How products made with forced labor end up in your local US store : NPR

The Chinese flag is seen behind barbed wire at a residential compound in Yangisar, south of Kashgar in China’s western Xinjiang region.

GREG BAKER/AFP via Getty Images

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GREG BAKER/AFP via Getty Images

The Chinese flag is seen behind barbed wire at a residential compound in Yangisar, south of Kashgar in China’s western Xinjiang region.

GREG BAKER/AFP via Getty Images

Far away in China’s western Xinjiang region, authorities have imprisoned thousands of people from the Uyghur ethnic minority without legal justification.

They have also coerced thousands of Uyghurs into state or factory jobs.

China says these efforts are their attempts to fight terrorism in the region and promote economic growth. And countries, including the United States, buy millions of dollars worth of exported goods from Xinjiang every year.

But a new report from C4ADS, a Washington-based nonprofit data analytics group, says those goods that consumers around the world are buying could be made with forced labor.

Irina Bukharin is the lead analyst for the report and joined All things Considered to explain why this is happening in Xinjiang and what US policymakers might consider doing about it.

This interview has been edited for length and clarity.

Interview Highlights

Why is this happening in Xinjiang?

The Chinese government interprets the distinct identity, religion and culture of the Uyghurs and other Turkic peoples of Xinjiang, who are predominantly Muslim, as both a threat to national security and a cultural threat to Chinese unity.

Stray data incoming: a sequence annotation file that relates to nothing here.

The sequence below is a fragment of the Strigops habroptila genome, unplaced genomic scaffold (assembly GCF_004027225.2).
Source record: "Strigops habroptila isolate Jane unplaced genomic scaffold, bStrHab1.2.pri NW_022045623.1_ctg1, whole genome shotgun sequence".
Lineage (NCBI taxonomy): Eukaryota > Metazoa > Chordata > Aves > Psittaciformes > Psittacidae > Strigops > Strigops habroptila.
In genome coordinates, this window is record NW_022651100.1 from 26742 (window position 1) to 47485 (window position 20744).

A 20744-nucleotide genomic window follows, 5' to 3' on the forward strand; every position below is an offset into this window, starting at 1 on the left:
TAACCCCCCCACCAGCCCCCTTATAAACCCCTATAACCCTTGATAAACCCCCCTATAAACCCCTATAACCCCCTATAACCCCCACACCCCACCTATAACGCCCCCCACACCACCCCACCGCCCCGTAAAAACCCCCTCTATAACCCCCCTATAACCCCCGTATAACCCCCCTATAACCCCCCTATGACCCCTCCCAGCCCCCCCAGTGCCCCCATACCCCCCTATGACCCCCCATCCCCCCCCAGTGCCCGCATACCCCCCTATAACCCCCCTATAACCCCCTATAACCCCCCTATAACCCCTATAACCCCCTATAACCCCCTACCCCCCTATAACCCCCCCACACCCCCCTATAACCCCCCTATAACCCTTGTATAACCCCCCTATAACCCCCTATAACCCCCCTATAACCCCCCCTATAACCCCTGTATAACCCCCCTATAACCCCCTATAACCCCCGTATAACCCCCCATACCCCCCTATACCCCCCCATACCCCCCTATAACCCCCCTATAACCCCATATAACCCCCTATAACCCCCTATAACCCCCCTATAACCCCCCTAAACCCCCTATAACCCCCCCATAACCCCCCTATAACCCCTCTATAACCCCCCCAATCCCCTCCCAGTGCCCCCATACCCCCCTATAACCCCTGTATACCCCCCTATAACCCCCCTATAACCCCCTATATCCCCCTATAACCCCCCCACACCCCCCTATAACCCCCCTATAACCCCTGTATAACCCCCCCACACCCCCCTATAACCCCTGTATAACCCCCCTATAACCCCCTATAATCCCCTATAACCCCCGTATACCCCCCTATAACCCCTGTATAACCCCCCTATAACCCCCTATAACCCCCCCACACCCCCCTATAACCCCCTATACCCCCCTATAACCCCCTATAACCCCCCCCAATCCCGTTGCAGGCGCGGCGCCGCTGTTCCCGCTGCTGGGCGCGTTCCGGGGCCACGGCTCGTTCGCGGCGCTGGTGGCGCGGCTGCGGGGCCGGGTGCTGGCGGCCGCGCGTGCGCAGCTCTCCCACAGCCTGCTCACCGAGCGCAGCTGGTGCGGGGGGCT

And as such, they imprisoned Uyghurs and forced them into coercive working conditions, uprooted them from communities and sent them to work in fields and factories hundreds of miles from their families.

China has closed off access to Xinjiang, making it harder to prove whether forced labor is taking place by talking directly to people. But the weaker diaspora provided damning evidence by sharing their own experiences. These parents and members of the community [share] that forced labor takes place at a systemic level in Xinjiang.

Who is behind this system of coercion?

It’s a mixture, stemming from government policies. State-owned enterprises may be those that employ Uyghurs and other minorities under these coercive conditions. However, private companies are also the ones implementing these policies and really engaging in the oppressive actions themselves.

What kinds of goods are these workers obliged to produce?

Xinjiang has significant agricultural, extractive and manufacturing sectors, which means these are common products that enter global supply chains and arrive in our homes. In particular, some of the goods we have identified that permeate global supply chains are cotton, tomato products, pepper products and various fabric items as well as minerals.

Are broader sanctions planned by the US government on these goods from Xinjiang?

Yes. Last year, Congress passed the Uyghur Forced Labor Prevention Law, which will go into effect next June. It, among various other measures, presumes that all goods made in Xinjiang were made with forced labor and are therefore prohibited from entering the United States.

What recommendations do you have for policy makers and consumer groups to monitor these goods and address these challenges?

Companies and governments need to invest more in some of the methodologies used by C4ADS to trace Xinjiang’s supply chains. This means relying more on publicly available information. Sometimes it can be easy – there can be a lot of information available on the Internet in Chinese and on Chinese company websites. This tells you whether or not the goods are from Xinjiang, but sometimes it can also be quite difficult.

This interview was produced for radio by Miguel Macias and edited by Kathryn Fox. It was adapted for the web by Manuela Lopez Restrepo

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